Jed, who less than two weeks before the Cavaliers’ season-opener was mimicking snaps to backup QBs at practice, was thrilled at the clearance to be able to suit up again.
“That was really exciting for me that I could play my senior year and just play with these guys, because I’ve been playing with them since sixth or seventh grade,” he said. “I was really happy with that.”
Jed has played through the first three games of St. Thomas More’s season, aiding in their 2-1 record, and will do so again when the Cavaliers host No. 1 Winner on Saturday. He’s moved from quarterback to receiver, though, a better fit for him in his condition and a position he competed out of his freshman and sophomore year.
He’s filling a role left vacant after senior Trey Herrboldt sustained an injury, ironically a partial ACL tear, in addition to a dislocated patella. Herrboldt was used to catching passes from Jed, not being substituted out for him.
“I’ve been playing football with Jed for four years and I’ve been through this with him and supporting him,” Herrboldt said. “It’s great to see him out here playing. I know he loves the game just as much as I do.”
Herrboldt said he can sympathize with Jed not only in the physical pain they both share, but in the emotional toll not being on the field and having to sit out causes. Seeing his teammate fight through that has been encouraging.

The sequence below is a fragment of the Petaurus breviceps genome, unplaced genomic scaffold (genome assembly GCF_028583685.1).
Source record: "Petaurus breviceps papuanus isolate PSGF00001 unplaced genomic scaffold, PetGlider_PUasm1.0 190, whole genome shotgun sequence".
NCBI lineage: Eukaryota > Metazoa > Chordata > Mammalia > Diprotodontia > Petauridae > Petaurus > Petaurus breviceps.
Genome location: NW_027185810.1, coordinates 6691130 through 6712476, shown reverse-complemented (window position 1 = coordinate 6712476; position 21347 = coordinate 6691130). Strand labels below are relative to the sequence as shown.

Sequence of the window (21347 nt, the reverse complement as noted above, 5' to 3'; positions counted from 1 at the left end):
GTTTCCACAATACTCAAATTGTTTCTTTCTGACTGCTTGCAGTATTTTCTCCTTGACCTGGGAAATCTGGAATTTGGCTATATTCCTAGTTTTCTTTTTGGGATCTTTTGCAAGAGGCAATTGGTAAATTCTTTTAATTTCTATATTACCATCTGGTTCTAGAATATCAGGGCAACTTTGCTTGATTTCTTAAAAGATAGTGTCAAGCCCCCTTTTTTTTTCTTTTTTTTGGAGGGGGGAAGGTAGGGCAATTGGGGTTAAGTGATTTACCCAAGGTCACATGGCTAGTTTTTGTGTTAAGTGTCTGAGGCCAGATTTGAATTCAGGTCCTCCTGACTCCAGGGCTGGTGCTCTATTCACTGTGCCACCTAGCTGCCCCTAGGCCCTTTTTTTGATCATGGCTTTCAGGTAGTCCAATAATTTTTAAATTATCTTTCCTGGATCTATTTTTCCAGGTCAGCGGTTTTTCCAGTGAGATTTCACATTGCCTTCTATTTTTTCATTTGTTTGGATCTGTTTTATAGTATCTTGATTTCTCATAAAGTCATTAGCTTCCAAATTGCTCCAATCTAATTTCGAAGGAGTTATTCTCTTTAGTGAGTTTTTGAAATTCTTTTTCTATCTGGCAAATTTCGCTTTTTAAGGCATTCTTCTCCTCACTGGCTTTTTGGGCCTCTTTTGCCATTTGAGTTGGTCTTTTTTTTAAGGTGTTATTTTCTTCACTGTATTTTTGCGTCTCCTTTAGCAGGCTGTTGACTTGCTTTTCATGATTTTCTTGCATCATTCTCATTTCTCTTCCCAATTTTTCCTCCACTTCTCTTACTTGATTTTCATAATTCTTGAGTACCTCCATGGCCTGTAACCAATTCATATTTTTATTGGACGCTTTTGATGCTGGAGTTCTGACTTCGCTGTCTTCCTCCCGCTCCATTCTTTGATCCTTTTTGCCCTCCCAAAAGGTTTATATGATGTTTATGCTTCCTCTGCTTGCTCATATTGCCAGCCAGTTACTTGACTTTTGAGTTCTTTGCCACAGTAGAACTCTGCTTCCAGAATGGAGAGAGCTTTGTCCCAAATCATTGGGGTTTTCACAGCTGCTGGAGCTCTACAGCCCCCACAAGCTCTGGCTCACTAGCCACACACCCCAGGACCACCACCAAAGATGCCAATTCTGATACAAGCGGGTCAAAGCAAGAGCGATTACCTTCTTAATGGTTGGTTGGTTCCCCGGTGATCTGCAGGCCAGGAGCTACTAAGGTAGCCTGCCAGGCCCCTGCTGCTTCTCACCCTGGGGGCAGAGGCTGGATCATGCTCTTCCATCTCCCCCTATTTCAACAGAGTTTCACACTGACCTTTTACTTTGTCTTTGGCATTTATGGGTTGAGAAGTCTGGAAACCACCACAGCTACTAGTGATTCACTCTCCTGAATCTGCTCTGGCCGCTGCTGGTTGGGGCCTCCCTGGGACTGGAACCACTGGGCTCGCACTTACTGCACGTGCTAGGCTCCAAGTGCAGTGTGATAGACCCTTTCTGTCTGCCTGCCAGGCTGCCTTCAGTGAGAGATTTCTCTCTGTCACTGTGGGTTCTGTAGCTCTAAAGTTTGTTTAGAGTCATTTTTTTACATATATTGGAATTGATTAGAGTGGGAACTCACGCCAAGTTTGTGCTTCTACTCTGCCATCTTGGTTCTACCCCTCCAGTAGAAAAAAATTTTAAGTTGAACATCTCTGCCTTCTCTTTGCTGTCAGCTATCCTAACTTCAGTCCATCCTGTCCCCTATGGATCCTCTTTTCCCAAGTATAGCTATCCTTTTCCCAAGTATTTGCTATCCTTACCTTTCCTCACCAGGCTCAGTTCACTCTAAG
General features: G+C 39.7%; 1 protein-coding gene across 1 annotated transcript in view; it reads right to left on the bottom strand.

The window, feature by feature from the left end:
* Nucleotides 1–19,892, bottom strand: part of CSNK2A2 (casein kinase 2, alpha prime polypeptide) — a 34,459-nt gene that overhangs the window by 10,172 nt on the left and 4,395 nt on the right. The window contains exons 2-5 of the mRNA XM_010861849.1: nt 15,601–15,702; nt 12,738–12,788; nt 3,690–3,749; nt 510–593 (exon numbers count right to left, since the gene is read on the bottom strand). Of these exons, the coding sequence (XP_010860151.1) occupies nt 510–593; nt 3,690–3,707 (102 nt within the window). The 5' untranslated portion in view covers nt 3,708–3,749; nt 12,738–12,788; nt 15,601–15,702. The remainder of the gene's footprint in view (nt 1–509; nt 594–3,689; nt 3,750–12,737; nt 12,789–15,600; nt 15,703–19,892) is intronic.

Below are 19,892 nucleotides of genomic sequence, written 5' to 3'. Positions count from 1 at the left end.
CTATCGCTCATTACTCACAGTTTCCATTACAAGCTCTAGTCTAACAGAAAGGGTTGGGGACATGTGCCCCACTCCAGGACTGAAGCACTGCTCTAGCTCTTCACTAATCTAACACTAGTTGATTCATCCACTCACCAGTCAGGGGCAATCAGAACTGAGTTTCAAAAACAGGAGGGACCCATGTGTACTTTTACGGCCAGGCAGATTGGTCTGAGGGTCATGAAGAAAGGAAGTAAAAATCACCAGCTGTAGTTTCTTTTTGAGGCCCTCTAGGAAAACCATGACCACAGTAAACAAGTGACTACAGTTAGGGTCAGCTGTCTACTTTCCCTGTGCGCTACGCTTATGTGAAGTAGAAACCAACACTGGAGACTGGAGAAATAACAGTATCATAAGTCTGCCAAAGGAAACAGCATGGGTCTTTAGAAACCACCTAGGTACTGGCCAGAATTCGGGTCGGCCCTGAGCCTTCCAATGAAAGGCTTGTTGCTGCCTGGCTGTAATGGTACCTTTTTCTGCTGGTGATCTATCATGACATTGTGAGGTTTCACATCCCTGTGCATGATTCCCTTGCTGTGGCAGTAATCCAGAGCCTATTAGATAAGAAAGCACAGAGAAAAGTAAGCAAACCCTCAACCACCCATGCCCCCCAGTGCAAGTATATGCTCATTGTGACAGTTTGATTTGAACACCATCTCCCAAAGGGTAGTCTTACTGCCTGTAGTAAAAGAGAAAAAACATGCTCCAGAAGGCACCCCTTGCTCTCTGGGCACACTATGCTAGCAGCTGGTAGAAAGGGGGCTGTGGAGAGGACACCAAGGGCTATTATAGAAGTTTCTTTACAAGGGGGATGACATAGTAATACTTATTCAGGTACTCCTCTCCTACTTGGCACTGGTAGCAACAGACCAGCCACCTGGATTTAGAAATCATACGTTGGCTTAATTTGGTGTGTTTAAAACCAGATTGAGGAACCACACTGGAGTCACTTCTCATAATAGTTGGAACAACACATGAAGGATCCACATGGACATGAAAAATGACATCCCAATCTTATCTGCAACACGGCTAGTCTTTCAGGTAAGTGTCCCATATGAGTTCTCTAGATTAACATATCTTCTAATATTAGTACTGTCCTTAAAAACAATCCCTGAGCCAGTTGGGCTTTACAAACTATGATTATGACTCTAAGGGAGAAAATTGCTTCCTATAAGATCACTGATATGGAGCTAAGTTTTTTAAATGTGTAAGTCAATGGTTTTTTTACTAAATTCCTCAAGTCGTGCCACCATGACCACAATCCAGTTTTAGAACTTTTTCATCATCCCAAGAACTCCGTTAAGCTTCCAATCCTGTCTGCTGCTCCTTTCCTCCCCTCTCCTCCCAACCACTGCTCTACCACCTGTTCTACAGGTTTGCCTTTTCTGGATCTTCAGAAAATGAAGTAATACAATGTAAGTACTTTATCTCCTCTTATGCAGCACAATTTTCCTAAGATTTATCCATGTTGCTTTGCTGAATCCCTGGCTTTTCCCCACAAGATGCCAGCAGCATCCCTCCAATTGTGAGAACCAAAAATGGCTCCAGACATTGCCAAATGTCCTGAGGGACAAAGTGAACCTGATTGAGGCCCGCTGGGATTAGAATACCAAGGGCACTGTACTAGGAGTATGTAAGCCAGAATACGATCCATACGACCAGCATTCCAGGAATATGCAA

“It brings a lot of motivation to our team and makes us all look at the game and say, 'hey, let’s all get better and be the best football player we can be,'” he said.
With no ACL in his left knee, there isn’t more damage Jed can do to it, but he still experiences soreness and the pain associated with his increasingly cracked tibia. The offense also executes plays for him to make cuts on routes with his right leg instead of his left.
It’s the price to pay, he said, to play for his dad a final time and be a strong influence on his younger brother, eighth grader JonPaul Sullivan, as well as his teammates.
“I hope I can just show these guys that no matter what you’re going through, you can still put your head down and push through it,” he said. “And I can be a role model, not just for my little brother, but for the whole team.”
Due to his two surgeries, the first one Nov. 2 and the second following a three-month recovery, Jed will miss his senior baseball season with Post 22 next summer. His dream is still to play college baseball, however, and Wayne said a couple college coaches have reached out to say they still want him.
“Which I think is really good for his psyche, to be honest, so that he can continue to work and know that he’s got something to work for,” Wayne said. “We want him to walk when he’s 60, but if he’s able to play at the next level, then that’s a blessing.”
Jed said it was surprising to hear from coaches, but is relieved to know his dream is still alive.
“It’s kind of like they’re taking a chance on me,” he said. “Seeing if I can come back 100% again.”
With three previous recoveries on his record, odds are he will.
Contact Matt Case at firstname.lastname@example.org